Celebrating Justin Clark & His Fight for Independence

An interesting article and discussion on CBC Radio published at the end of November about Justin Clark, an individual born with cerebral palsy, who sued his parents for the right to make his own decisions.

Justin Clark communicates via a Dynavox computer screen attached to his wheelchair. He reaches out and touches letters and symbols on the screen, which in turn, activates a synthesized voice. Clark took his parents to court when he was 20 years old to prove that he was a mentally competent adult and could make decisions about his own life. Although he sued them, Justin highlights that his love for his family was never in doubt.

Clark was born with cerebral palsy. When he was two, doctors advised his parents to place him in the Rideau Regional Centre in Smiths Falls, Ont., a little more than an hour's drive from Ottawa. He grew up isolated from his parents and his five older siblings. In 1982, he won the right to leave the institution and make his own decisions about his future. The impact of his case — a pivotal moment in the Canadian disability rights movement — continues to be felt today.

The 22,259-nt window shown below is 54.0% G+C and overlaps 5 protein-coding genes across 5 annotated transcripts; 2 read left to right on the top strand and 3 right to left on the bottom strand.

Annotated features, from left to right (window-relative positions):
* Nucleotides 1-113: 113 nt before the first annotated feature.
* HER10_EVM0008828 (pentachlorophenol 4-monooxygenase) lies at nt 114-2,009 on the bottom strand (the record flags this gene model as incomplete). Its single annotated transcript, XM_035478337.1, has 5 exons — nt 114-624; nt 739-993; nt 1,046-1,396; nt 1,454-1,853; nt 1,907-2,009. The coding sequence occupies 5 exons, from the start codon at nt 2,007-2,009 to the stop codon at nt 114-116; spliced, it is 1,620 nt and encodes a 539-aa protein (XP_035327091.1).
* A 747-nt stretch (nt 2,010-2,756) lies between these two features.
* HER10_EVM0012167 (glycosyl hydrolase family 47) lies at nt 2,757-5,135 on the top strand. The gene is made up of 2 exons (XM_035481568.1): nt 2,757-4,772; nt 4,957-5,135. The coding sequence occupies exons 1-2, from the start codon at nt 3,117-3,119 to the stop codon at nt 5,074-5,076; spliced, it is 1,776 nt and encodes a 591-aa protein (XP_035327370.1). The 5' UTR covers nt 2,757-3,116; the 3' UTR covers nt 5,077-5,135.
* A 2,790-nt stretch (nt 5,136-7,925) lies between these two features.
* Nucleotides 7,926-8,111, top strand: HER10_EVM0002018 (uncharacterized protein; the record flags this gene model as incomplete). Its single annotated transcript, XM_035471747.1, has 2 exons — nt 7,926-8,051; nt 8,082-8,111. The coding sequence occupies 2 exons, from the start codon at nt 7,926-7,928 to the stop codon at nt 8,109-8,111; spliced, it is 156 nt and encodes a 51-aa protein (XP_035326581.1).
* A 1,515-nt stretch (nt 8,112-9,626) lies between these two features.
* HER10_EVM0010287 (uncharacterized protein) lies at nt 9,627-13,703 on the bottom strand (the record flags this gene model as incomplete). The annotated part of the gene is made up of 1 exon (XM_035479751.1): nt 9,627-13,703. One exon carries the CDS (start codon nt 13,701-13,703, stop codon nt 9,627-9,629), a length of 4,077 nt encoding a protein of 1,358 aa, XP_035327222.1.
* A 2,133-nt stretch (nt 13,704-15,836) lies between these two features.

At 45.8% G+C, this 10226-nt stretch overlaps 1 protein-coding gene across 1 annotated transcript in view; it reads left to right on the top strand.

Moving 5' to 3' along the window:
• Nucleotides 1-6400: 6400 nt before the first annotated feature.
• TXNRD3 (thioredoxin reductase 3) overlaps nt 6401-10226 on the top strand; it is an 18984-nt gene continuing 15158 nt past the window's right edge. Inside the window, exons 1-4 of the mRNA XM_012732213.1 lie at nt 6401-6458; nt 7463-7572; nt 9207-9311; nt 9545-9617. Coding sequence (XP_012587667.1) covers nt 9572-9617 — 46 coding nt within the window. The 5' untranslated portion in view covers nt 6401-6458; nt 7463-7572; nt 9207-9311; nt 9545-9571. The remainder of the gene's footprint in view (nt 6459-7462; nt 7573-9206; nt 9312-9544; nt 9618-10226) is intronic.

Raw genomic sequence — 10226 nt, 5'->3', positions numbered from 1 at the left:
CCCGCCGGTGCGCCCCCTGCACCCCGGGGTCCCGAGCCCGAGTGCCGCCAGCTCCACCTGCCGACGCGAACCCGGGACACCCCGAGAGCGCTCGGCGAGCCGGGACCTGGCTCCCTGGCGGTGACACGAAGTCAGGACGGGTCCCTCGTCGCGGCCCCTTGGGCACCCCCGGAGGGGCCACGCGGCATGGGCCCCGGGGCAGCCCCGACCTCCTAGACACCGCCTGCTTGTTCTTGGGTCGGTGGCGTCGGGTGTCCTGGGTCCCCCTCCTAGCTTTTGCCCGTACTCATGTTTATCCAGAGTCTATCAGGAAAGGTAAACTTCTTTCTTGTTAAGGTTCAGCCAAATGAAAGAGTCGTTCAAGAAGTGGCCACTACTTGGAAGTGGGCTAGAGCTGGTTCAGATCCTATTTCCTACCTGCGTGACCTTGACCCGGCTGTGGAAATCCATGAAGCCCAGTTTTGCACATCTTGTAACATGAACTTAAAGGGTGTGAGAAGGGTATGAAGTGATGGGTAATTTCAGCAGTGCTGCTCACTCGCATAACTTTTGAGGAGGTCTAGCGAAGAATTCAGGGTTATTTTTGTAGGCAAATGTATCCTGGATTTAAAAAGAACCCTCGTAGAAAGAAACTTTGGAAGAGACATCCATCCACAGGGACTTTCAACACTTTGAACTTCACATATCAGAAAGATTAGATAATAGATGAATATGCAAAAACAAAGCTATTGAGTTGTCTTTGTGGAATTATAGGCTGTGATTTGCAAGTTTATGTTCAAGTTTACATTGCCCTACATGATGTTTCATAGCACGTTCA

Following the ruling, guardianship laws were re-examined, and in some provinces, rewritten. Disability rights advocates say there is still a long way to go, but Clark's case paved the way for other people with disabilities fighting to make their own decisions, rather than have legal guardians make them on their behalf.

Clark is now 56 and thriving. He has travelled widely — to Germany, Switzerland, France and to visit a brother in the United States. He sees his siblings and friends regularly, and corresponds with them by email. He loves his job at Computer Wise, where he designs greeting cards and calendars. Once or twice a week, he plays bocce at the gymnasium of an Ottawa rehab centre.

The example Clark set is one that we should all be thankful for. He took a bold step to change the course of his life and the lives of many others. He has clearly experienced the benefits of this and we're sure many others have as well.

To learn more about Justin Clark and his story, please read the original article and listen to the radio recording on CBC.